William H. Robinson claimed lot #69, size about 13×18[other measurements in as 13 x 18] feet, situated in the new part, Section 4, fifth lot from George St. near the Alex Cumming lot. It is enclosed with stone posts and chains and marked by two double monuments, one interrupted for the children, and a single one to the memory of claimant’s grandfather, Hon. F.P. Robinson.
This fenced lot contains four stones and six graves, those of the Honourable Frederick P. Robinson and his wife, Jane; their eldest son, William Henry; their son, Morris; and two little granddaughters, Mary and Susannah Mary.
In memory of the Hon. F.P. Robinson, born Sept. 22, 1785, died May 11, 1877.
In memory of Jane, wife of the Hon. F.P. Robinson, born April 9th, 1789, died February 4th 1871.
William Henry Robinson, born Nov. 29 1815, died Dec. 29, 1873.
In memory of Geo. Morris Robinson, born at the Nashwaaksis Dec. 1819, died Apr. 9th, 1841.
In memory of Mary, born April 5th, 1848, died Aug. 11, 1849 and Susannah Mary born March 23, 1855, died March 13th, 1858, children of William H and Mary McL Robinson. "Of such is the Kingdom of Heaven" I.H.S. ‘Jesu Mercy’
Colonel Beverley Robinson (1722-1792) was born in Virginia, the son of John Robinson (1683-1749). He raised and commanded the Loyal American Regiment during the American Revolution, and died in England. Colonel Robinson and his wife Susannah Philipse had ten children, three of whom died young. Of their five sons, four served with their father’s regiment: Beverley (1754-1816), Morris (1759-1815), John (1761-1828), and Frederick Philipse (1763-1852). The youngest, William Henry (1766-1836), was sent to England at the beginning of the Revolution.
Lt. Col. Beverley Robinson was the eldest son of Col. Beverley Robinson and Susannah Philipse. He married Anna Dorothea ("Nancy") Barclay of New York, and eventually settled at Nashwaaksis. Three of their ten children settled in Fredericton and Nashwaaksis: Frederick Philipse, John, and William Henry.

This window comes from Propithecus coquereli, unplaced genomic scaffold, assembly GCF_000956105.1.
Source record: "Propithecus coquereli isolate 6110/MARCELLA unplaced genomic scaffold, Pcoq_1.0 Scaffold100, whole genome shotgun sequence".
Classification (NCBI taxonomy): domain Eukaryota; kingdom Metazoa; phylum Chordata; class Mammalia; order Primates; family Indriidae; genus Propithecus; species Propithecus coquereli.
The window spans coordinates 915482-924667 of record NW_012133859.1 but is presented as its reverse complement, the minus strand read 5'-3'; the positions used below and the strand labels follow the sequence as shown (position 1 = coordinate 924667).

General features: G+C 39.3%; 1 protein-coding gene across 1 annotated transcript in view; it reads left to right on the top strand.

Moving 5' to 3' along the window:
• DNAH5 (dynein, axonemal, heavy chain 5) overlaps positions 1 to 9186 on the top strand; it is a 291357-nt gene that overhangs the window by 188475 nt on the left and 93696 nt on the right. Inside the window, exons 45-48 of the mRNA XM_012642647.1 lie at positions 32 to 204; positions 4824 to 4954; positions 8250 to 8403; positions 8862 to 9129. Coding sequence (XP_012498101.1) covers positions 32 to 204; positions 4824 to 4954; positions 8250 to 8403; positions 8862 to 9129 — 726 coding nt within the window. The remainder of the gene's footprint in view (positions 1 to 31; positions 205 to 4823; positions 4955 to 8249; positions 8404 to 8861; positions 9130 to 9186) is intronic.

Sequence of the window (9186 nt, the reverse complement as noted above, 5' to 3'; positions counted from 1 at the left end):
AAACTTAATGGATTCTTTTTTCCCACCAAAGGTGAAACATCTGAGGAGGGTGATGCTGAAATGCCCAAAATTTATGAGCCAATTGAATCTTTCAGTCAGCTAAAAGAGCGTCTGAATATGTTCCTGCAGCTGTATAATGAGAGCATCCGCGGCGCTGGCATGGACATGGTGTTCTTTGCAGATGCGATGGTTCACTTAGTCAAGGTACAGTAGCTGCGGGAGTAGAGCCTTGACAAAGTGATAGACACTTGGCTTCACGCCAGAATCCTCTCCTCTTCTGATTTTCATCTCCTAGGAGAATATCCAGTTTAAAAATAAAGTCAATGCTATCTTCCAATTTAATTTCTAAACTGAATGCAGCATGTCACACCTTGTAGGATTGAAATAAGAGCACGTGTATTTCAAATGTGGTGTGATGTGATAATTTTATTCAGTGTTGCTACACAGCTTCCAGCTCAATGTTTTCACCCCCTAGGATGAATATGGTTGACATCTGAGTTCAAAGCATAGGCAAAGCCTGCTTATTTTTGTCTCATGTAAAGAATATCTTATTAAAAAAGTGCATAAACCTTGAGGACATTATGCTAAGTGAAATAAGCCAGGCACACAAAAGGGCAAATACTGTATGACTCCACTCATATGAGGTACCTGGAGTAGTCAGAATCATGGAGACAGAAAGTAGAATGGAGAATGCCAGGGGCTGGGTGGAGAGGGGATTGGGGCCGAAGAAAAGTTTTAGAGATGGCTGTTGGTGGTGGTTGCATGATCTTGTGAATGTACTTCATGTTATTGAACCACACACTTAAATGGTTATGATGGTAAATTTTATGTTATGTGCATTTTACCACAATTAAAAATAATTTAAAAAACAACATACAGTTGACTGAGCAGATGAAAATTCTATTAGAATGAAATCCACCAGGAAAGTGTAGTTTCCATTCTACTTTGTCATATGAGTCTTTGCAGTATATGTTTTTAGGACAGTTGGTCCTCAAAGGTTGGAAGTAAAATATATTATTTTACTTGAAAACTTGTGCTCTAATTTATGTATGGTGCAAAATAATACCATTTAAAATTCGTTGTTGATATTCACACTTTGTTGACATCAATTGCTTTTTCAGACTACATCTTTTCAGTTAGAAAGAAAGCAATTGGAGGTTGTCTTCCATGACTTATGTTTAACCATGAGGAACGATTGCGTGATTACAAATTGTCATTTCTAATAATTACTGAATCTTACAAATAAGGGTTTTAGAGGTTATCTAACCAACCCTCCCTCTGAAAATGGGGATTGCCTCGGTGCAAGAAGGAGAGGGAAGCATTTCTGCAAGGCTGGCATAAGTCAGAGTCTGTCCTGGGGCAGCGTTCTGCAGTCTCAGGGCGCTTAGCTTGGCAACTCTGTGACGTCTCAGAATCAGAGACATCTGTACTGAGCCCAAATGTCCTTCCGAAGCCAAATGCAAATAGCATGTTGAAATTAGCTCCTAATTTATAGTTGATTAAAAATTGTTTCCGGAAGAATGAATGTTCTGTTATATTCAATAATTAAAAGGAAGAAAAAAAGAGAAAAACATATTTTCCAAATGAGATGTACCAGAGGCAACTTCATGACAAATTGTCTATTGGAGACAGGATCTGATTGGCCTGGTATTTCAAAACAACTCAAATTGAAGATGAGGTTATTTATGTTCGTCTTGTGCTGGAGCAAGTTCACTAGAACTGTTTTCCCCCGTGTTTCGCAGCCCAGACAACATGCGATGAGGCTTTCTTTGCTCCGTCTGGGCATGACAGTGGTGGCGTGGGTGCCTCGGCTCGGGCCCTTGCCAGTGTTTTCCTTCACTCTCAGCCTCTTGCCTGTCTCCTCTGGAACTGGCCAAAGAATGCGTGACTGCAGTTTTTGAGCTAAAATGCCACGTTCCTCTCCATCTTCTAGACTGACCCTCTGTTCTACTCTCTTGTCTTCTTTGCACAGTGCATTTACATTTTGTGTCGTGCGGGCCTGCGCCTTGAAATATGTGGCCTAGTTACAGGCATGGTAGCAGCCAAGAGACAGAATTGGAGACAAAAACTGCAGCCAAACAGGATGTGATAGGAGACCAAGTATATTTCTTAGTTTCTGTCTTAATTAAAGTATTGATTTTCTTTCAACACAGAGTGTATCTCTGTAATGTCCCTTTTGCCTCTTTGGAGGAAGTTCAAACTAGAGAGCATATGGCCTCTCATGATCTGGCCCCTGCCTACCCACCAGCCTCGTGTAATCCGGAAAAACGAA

The Honourable Frederick Philipse Robinson of Nashwaaksis (1785-1877) became Auditor General of New Brunswick. He married Jane, the daughter of Dr. Adino Paddock, Surgeon to the Ordnance in this province. They had five sons and one daughter.
John Robinson, who held the rank of Lieutenant Colonel with the 10th Regiment of Foot, married Eliza Maria Allaire. The youngest brother, Hon. William Henry Robinson (1793-1848), married Lousia Millidge of Saint John.
Hon. John Robinson, a brother of Lt. Col. Robinson, retired as a Colonel of the British Army. He married Elizabeth, a daughter of George Ludlow, Chief Justice of New Brunswick, and they had five sons and one daughter. He was deputy paymaster of the forces, a member of the Council and was for many years a mayor of the city of Saint John. In 1821 he was appointed first president of the Bank of New Brunswick, the first chartered bank in the Province. He was also provincial treasurer and filled other important offices. John Robinson died 8 October 1828, aged 67 years.
"Lt. Col. Beverley Robinson," Dr. Lillian Maxwell wrote, in the Official Centennial Book: The Story of Fredericton 1848-1948, was "formerly a wealthy landowner of Duchess County, N.Y., settled first in Fredericton, but his house being burned in 1788 he built again on the upper side of the Nashwaaksis. He was the first clerk of the New Brunswick Supreme Court, was appointed a member of the Governor’s Council in 1790, and was one of the first three trustees of the Academy of Learning. He was also colonel of the King’s New Brunswick Regiment."
Dr. Frank Baird, in the same book, continued:
This family, perhaps more than any other of the Loyalists who came to New Brunswick, brought with them, and maintained while here, what might be termed the ‘blue-blood’ attitude. They never forgot they had originated in Virginia, or that they had entertained Prince William Henry who later became King William IV. Their former high social standing, their wealth, culture, their friendship with Washington and others of the colonial aristocracy made this type of life natural to them. Indeed their aristocratic mannerisms added much of colour and variety to early Fredericton: especially, when, in winter, the family came to the city from their Nashwaaksis residence in their dashing four horse sleigh hung with buffalo robes: or, in summer, in a carriage fashioned on precisely the same lines as that in which royalty drove through the streets of London.
William Henry Robinson, grandson of Lt. Col. Beverley Robinson of Nashwaaksis, was a wine merchant.